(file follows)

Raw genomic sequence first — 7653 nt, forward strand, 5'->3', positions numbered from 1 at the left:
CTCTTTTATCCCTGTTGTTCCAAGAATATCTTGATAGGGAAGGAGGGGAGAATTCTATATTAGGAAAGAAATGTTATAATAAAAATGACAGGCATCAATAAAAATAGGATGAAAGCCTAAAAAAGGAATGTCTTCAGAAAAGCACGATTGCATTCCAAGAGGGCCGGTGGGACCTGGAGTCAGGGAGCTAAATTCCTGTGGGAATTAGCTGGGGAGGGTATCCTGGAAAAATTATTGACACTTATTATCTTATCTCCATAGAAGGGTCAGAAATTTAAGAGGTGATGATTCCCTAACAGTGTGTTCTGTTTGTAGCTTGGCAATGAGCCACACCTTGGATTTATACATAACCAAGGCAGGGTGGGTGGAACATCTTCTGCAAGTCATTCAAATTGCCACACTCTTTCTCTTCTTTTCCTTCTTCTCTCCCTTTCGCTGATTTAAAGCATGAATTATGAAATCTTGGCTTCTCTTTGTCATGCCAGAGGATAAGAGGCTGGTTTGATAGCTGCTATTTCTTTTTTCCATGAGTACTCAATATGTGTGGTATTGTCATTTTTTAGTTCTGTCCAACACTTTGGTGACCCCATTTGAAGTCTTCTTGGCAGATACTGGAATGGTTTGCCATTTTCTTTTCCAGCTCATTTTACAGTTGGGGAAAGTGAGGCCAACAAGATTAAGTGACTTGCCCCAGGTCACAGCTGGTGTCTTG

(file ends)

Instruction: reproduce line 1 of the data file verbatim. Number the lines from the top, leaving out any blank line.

Raw genomic sequence first — 7653 nt, forward strand, 5'->3', positions numbered from 1 at the left: